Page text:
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MEMO

L.A.'s Garment Industry

November 09, 1987|MARTHA GROVES

Although it scarcely rivals Paris or Milan as a fashion capital, Los Angeles is rapidly coming into its own. Thanks to a bevy of hot young designers, a large, inexpensive work force and a fashion-conscious populace, the garment industry in Southern California has burgeoned.

Apparel is the third-largest manufacturing sector in Los Angeles County, after electrical equipment and supplies, and aircraft and parts, according to the Los Angeles Area Chamber of Commerce. In the wholesaling sector, the garment industry ranks fifth in employment, after machinery and equipment, groceries and food products, electrical equipment and motor vehicles.

The county accounts for almost 76% of the state's apparel production and 67% of wholesale apparel volume. If it were a separate state, Los Angeles County would rank fourth in production, after New York, California (including Los Angeles) and Pennsylvania.

Most of the apparel establishments here are small. According to 1984 Census Bureau data, of 2,953 garment plants in Los Angeles County, 29.8% had between one and four employees, 19% had between 10 and 19, and 23% had between 20 and 49. Only six establishments had between 500 and 999 workers, with none employing more than 1,000.

Los Angeles' garment industry does have its dark side--prevalent "sweatshop" conditions for a work force that in many cases is underpaid or working illegally.

On a recent unannounced tour of several contract facilities near the California Mart, Assemblyman Richard E. Floyd (D-Hawthorne), Assemblywoman Lucille Roybal-Allard (D-Los Angeles) and several state labor officials uncovered a variety of problems.

In a building at Sixth and San Pedro streets, employees were working in a room that appeared to have sustained serious damage during the Oct. 1 earthquake. At two other factories, children under age 16 were working illegally on garments bearing such well-known labels as Outback Red and Cheryl Tiegs. In some plants, instead of receiving the federally mandated minimum $3.35 an hour, workers were paid on a piecemeal basis, at 6 cents per garment.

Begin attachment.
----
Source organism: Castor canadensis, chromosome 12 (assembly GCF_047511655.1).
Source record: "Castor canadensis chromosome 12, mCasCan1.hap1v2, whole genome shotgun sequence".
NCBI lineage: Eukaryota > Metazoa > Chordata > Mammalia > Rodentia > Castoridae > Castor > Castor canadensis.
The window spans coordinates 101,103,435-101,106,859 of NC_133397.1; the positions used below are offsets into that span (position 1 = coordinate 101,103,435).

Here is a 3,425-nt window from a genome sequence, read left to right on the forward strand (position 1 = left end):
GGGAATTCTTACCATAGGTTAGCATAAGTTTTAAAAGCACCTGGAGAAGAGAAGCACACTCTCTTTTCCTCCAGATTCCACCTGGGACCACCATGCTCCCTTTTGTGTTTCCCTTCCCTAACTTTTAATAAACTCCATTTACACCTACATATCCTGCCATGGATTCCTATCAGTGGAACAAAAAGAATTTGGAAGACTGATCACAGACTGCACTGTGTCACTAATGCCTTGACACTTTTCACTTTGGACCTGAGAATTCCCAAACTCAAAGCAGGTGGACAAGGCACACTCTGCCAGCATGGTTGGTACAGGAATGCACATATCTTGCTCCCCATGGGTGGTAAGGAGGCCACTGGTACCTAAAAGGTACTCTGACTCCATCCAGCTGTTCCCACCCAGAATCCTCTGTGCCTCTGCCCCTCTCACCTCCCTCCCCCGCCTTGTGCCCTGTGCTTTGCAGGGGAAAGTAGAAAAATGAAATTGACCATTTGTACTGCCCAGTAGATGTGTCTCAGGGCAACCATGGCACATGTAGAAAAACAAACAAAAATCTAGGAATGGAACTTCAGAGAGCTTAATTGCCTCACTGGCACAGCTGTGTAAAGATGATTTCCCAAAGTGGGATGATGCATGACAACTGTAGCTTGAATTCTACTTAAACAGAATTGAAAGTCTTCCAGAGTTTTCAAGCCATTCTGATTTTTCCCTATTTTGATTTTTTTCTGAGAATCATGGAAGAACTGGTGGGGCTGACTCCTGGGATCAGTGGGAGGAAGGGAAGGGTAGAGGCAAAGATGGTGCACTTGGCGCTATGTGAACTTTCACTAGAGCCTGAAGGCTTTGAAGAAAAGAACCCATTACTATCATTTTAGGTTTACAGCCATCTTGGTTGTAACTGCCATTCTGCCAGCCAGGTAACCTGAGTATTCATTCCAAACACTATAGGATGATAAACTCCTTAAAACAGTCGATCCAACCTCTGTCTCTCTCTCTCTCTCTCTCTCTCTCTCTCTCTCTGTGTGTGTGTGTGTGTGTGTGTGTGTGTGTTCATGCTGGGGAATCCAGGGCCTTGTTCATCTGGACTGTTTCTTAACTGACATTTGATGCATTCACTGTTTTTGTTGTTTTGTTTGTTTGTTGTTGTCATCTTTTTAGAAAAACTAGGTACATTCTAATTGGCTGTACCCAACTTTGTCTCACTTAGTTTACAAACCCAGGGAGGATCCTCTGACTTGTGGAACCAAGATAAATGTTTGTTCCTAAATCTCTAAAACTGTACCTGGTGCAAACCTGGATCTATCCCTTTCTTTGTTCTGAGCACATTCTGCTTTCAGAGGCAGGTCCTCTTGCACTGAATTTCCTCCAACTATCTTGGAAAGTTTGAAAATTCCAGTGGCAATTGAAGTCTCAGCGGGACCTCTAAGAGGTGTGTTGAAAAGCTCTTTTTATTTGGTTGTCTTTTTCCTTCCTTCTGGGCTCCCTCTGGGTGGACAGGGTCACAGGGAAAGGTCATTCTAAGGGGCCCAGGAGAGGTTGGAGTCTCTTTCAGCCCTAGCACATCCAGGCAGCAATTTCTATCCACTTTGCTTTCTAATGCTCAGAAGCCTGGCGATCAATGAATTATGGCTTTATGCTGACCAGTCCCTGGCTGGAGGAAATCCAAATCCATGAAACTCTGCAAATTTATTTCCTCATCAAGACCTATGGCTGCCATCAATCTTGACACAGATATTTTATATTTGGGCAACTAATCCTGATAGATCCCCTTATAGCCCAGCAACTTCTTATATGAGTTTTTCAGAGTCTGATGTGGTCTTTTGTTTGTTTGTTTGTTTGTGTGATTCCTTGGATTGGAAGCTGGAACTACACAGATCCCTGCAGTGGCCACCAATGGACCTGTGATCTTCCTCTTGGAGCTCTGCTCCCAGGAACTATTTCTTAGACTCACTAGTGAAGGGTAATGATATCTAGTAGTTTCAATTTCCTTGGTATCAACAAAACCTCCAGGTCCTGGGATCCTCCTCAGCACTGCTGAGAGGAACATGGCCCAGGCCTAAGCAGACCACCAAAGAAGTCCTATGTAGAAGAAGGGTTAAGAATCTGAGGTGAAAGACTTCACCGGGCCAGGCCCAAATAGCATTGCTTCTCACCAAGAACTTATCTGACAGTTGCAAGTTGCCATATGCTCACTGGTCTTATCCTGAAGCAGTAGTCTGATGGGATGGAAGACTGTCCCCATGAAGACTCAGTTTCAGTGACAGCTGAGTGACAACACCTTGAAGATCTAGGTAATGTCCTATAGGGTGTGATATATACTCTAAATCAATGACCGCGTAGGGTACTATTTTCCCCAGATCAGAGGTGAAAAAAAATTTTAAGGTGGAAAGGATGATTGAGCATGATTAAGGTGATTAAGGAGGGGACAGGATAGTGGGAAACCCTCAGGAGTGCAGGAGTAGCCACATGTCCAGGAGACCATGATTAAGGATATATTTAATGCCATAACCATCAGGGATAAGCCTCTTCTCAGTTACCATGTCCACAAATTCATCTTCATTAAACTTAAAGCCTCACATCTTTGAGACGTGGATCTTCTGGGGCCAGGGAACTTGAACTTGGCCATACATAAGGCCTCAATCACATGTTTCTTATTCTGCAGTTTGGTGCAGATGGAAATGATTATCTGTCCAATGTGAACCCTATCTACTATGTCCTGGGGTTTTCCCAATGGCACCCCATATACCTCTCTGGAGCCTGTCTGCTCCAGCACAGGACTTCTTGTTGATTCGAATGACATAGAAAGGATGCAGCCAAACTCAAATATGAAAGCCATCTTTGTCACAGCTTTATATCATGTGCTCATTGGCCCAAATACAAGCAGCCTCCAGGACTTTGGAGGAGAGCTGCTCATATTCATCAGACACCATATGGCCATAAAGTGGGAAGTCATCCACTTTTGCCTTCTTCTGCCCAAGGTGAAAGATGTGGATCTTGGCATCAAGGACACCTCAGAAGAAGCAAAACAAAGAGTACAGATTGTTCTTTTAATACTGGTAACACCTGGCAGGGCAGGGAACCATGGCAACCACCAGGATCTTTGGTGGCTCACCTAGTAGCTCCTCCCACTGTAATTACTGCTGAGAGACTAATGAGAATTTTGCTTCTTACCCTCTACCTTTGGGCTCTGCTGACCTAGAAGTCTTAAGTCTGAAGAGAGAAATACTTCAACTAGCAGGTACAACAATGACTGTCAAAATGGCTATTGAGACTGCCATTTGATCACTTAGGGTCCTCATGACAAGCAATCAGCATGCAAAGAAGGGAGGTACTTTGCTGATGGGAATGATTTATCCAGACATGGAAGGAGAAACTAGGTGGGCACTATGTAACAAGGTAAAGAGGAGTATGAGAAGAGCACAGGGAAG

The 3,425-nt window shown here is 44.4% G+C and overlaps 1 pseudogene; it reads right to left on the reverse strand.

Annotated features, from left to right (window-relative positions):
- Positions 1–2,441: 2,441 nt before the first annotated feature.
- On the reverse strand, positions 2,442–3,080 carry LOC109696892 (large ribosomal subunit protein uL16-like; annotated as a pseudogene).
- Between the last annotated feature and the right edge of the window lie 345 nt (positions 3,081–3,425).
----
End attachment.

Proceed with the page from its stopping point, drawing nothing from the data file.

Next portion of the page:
Rudi Gernreich

Few Los Angeles designers can ever hope to make the splash that Rudi Gernreich did when he presented the first topless bathing suit in 1964. Given the Vienna-born designer's role as an innovator--he was a early proponent of miniskirts in the 1960s and shocked the fashion world by shaving two models' heads in 1970--the California Mart decided in a fitting gesture this year to name its designer awards the Rudis.

"We felt strongly that because there are so many awards today . . . it needed a little handle," said Karen Witynski, a Mart spokeswoman. "And when we thought about it, everybody agreed that Rudi, being the California pioneer in innovation, stood for everything the award stood for."

Gernreich, the first fashion designer to grace the cover of Time magazine, died in 1985, but his swimsuit lives on in a sealed time capsule, sandwiched between a birth control pill and a Bible.

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